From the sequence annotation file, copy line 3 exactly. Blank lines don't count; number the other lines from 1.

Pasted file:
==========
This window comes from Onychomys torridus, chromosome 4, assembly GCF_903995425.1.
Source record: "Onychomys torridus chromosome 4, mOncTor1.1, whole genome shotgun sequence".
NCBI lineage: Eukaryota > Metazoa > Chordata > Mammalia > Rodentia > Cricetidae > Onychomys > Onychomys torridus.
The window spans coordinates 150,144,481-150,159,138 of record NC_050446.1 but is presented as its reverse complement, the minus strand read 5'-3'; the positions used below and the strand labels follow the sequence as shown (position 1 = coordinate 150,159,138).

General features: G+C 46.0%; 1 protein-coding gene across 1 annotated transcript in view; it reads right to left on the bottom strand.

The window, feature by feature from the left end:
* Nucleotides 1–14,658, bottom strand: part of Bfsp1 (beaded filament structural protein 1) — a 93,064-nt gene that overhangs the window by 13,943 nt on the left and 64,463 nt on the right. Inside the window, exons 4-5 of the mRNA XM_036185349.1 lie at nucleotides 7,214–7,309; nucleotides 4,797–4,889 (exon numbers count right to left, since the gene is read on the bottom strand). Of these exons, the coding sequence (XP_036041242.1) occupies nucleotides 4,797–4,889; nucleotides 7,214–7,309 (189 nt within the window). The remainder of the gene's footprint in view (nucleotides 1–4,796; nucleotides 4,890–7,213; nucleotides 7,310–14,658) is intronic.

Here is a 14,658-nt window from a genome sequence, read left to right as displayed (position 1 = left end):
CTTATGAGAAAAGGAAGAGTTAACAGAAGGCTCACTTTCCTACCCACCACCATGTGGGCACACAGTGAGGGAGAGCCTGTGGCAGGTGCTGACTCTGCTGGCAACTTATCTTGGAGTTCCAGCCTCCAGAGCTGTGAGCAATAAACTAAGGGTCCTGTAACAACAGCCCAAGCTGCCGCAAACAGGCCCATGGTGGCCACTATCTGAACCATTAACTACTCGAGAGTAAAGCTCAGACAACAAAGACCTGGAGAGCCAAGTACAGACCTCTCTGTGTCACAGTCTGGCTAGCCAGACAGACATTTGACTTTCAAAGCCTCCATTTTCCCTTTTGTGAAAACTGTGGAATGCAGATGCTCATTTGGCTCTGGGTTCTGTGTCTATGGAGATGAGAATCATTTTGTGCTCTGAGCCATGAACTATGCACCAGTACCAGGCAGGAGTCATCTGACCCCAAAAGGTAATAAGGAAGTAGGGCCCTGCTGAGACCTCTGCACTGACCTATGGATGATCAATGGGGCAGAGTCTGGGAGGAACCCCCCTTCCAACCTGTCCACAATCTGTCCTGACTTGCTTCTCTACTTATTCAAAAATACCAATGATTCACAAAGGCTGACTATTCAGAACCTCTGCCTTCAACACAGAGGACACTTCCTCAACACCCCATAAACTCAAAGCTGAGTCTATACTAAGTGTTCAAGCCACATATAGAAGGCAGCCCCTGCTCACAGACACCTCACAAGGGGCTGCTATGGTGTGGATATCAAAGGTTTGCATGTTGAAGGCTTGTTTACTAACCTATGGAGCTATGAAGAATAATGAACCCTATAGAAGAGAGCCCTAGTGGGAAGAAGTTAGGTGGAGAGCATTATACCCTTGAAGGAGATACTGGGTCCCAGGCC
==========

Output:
NCBI lineage: Eukaryota > Metazoa > Chordata > Mammalia > Rodentia > Cricetidae > Onychomys > Onychomys torridus.